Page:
Other artists Thaggert selects toy with standards of black feminine beauty promulgated by popular culture. In lauren woods's video, The Teenth of June, found footage of the Miss Texas pageant is manipulated in order to create a tense unsettling experience about how the selection of beauty is made. Co-curator Cudlin argues that the captivating footage awakens “our all-too recent history of segregation and violence that seem to appear just below the surface of contemporary life.” Nadine Robinson’s White We is made of synthetic hair coiled around a speaker that plays excerpts from Diana Ross 1975 movie Mahogany, in which we hear a recording of Ross dancing and laughing as her character, Tracey Chambers, is discovered and reinvented by a white male fashion photographer. Artist Djakarta offers a recording titled Last Taboo, a haunting autobiographical piece in which an unidentified male narrator reads a letter Djakarta received at age 13 – from a prison inmate. Sexual innuendos arise in a series of unsuitable questions to the young girl providing us with an examination of how our culture early on objectifies women, at increasingly younger ages.

Two artists in the exhibition take on a globalized view, working across cultural boundaries, altering visual motifs, materials and space itself. Cudlin explains that Torkwase Dyson aims to reclaim lost pre-colonial African identity by using affordable mass produced objects (earring cards, rhinestones, yarn, and sequined decals for sweat shirts) created in the third world and intended for consumption by an African American audience. Her large wall installation Oil and Fauna Don’t Mix alters these materials into an imagined world shaped by vignettes of octopuses, polar bears, and dinosaurs, cavorting in a landscape of toxic bubbles, industrial smoke stacks and jagged icy peaks. Nekisha Durett's homage to Japanese screens, manga and anime with an ambiguous fairy tale in which human and animal character fill an entire room – in a way not dissimilar to a Kara Walker installation. In a dimly lit room, Disney-esque animals, humans disguised as bears and an ominous hatchet, lodged in a tree stump, confront us. The installation is at once strange, frightening and charming.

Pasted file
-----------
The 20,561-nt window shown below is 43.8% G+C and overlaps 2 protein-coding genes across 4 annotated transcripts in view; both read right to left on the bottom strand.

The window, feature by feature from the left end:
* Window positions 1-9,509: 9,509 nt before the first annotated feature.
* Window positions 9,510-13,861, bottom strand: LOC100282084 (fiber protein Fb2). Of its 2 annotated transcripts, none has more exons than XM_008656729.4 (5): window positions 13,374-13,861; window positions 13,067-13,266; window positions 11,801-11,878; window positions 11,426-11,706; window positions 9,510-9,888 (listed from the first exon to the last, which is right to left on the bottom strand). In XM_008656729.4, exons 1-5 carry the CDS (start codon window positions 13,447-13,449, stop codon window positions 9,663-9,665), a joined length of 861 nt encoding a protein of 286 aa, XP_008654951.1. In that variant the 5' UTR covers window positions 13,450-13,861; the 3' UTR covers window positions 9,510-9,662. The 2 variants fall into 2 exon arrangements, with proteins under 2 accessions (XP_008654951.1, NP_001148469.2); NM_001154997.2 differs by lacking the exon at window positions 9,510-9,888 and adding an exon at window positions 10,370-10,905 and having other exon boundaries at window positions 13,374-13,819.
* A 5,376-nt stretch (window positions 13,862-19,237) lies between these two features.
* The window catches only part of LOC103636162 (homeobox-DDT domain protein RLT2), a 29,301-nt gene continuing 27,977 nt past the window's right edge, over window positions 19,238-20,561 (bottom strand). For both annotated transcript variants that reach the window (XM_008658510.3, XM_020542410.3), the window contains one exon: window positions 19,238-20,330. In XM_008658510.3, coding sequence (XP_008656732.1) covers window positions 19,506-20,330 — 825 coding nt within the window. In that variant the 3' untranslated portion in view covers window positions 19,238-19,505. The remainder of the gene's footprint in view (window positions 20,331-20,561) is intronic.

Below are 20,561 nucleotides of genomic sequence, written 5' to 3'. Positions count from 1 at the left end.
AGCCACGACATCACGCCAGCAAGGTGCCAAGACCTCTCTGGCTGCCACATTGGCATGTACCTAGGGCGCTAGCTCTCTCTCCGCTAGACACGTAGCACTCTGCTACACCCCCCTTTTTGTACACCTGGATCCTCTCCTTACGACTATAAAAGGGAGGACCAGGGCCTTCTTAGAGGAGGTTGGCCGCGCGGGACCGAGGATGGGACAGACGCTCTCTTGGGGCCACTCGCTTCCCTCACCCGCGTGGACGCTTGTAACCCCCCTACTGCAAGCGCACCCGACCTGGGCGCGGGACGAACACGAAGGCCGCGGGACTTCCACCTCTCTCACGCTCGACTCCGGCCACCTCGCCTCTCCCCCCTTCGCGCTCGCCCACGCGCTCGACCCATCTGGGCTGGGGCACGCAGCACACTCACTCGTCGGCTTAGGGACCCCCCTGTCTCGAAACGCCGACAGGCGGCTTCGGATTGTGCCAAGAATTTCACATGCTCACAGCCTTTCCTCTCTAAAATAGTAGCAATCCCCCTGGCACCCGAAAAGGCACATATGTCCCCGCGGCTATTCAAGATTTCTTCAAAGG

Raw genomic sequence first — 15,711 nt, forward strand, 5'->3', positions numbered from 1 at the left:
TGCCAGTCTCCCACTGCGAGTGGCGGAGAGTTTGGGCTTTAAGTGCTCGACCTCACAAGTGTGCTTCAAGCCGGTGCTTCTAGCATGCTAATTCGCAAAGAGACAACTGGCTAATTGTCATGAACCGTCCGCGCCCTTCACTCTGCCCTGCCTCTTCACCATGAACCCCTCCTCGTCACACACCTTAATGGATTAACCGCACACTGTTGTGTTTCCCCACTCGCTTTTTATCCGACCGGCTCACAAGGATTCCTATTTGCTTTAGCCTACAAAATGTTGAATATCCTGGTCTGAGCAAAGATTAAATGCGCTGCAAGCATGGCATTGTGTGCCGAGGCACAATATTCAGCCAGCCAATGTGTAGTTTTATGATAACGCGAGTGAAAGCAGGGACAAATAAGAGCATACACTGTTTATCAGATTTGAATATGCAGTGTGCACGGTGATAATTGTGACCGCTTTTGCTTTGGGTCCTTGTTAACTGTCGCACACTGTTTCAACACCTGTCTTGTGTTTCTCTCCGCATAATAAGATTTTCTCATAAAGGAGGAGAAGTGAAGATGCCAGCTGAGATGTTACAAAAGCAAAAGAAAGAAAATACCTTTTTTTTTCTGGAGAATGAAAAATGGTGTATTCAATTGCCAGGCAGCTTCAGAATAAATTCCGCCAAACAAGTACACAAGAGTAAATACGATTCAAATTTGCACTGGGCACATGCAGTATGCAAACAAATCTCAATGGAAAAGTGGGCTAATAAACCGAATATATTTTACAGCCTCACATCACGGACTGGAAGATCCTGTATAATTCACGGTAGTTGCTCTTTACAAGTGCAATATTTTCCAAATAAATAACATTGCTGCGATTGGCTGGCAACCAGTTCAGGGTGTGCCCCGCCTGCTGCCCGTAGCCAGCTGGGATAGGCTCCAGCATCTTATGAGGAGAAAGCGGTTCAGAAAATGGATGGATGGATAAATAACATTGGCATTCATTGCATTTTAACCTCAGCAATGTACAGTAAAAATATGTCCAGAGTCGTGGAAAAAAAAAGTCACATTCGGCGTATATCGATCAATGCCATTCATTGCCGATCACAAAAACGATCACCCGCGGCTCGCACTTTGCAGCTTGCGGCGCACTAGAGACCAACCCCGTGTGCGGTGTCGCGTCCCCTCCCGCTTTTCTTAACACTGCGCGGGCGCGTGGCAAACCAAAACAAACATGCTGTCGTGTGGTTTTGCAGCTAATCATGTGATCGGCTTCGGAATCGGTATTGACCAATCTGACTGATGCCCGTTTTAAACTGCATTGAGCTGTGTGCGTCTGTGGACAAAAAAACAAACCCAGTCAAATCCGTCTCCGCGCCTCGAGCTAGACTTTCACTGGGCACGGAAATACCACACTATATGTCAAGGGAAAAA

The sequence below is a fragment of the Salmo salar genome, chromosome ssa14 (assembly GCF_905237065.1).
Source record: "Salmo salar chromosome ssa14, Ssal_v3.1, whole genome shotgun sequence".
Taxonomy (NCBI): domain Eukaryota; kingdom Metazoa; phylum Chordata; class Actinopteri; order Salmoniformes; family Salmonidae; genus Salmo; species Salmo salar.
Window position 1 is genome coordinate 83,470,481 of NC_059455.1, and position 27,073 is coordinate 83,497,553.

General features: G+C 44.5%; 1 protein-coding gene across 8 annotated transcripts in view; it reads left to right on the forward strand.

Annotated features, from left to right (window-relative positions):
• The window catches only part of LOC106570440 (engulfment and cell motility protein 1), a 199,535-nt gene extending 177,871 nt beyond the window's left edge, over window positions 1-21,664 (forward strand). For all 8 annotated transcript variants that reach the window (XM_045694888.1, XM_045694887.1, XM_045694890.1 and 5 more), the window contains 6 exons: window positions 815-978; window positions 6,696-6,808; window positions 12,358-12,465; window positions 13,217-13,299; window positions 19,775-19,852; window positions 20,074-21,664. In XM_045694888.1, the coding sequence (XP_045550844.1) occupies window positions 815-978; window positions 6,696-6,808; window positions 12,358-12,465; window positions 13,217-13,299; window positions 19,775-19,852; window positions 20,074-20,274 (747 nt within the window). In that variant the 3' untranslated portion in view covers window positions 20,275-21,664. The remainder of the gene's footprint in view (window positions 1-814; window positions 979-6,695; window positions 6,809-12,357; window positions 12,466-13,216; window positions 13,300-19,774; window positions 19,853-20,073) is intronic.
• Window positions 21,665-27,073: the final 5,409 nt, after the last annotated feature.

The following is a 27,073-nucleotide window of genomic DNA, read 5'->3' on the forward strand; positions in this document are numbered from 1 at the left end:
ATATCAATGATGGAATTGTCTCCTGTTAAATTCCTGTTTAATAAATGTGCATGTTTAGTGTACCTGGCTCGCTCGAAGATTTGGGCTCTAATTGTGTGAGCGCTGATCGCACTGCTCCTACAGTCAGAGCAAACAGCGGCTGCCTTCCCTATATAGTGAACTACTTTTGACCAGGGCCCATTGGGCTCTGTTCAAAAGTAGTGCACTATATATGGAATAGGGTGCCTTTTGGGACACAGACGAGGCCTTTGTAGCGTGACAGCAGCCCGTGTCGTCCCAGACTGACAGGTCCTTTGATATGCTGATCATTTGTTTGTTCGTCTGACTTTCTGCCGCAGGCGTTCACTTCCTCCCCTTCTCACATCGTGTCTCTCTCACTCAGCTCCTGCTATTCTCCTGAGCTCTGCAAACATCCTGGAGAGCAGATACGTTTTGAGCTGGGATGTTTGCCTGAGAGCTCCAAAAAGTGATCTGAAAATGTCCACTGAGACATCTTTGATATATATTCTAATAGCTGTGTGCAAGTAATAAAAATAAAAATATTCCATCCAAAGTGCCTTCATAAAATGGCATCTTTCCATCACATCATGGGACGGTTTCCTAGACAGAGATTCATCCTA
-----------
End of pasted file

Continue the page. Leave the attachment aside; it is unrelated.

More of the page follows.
On the more collective side of consciousness regarding the fragility of identity are Stephanie Dinkens and Erika Ranee. Dinkins’s installation Americana I features video footage of a woman walking a ledge someplace in the wilderness of the American West, projected onto a large tapestry of waxed printed pages of Ralph Ellison’s seminal novel, Invisible Man. We fear for her fall. Erika Ranee is the only traditional painter in the show. She creates canvases that are densely glazed florally ornamented and joyfully splattered, all containing underlying images of black female figures as seen in hip-hop music videos, pornography, and mythological figures. In her artist statement she writes, “…I stashed the offending evidence deep into my files, hoping that it would vaporize into thin air like those dudes on Star trek…but it kept flashing back.”

Lastly in homage to stewardship, Maya Freelon Asante, once mentored by feminist Faith Ringgold, presents an 11-foot-tall mythical figure pieced together from scraps of tissue papers, somewhat resembling a large colorful quilt perched between abstraction and representation. Faith Ringgold herself is represented by Who’s Bad (with images of Michael Jackson, Bishop Desmond Tutu, Martin Luther King and Rosa Parks), a storyquilt that collapses the borders between popular culture, fine art and history using the magic of sewn textiles to keenly transform our awareness of iconic figures.

It is interesting to note that this exhibition is being shown at the same time that Kerry James Marshall’s exhibition Black on Black has opened at Jack Shaiman. Marshall focuses on the over used kitsch portrayal of popular romantic black story telling, particularly the relationship of lovers. The exhibition enables him to powerfully comment on his perception that that narration of our times leaves us feeling a certain absence of the personal voice.

In She’s so Articulate, however, the artist/ women practitioners layer images derived from many traditions and take ownership of their personal stories to grapple with reclaiming narration. Perhaps, in a hope to move into the future free of any stereotypical designation of black artistic expression in mind —possibly not the artists’ first choice, but certainly the only one that is viable for the magnitude of their questioning - they investigate contradictory representation and brilliantly create arresting new imagery.

Footnote: A catalog with essays by the co-curators and statements by the participating artists is available from the Arlington Art Center,